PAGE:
About 40 Iranian nationals study at Stanford. Even before last year's terrorist attacks, Persian students jumped through hoops to come to the United States because Iran is on the State Department's list of countries that sponsor terrorism. With no official diplomatic ties between the two countries, students must go to U.S. consulates in Turkey or Dubai to undergo mandatory background checks while applying for single-entry visas.
Since last September, traveling abroad for students already here has become all but impossible, according to one Iranian student who asked not to be identified for fear of being targeted in the future. The time it takes for carrying out background checks has increased from one to three months, during which applicants must remain outside the United States. "Being a graduate student, I can't take off two to three months," the student says. As a result, Iranians have canceled trips home or to academic conferences abroad.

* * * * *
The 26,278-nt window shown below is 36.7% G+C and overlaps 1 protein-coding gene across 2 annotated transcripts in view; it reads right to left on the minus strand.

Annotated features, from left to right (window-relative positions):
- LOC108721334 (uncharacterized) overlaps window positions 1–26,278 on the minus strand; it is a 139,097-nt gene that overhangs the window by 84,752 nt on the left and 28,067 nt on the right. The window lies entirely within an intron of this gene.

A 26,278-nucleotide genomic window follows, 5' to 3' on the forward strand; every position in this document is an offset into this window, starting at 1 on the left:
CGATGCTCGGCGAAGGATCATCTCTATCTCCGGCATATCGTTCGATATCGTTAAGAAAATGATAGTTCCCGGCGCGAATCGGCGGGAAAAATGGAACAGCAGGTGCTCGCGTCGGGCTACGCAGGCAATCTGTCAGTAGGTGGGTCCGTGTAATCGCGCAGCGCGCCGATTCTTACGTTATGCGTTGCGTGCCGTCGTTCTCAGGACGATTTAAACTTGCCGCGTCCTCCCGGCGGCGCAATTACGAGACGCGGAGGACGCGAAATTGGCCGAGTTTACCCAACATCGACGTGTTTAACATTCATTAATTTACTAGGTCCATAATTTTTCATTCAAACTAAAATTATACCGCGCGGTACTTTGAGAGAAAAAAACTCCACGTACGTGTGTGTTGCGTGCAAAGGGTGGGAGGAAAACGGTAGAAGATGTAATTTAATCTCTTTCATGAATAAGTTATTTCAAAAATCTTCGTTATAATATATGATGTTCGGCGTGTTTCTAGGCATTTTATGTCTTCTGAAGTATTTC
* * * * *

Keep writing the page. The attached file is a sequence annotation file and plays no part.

Another side effect appears to be an increase in visa rejections for new Iranian students. "I know of two cases where this happened, but we don't know if it's related" to increasing restrictions, the student says. "We are also very concerned about security -- we don't want it compromised," he adds. Despite the U.S. government's stance toward Iranian visitors, the student says he has not experienced any changes in his life at Stanford. "I spend almost all of my time here," he says. "The campus is a highly intellectual place. I haven't been mistreated at all."
Stanford Report, September 11, 2002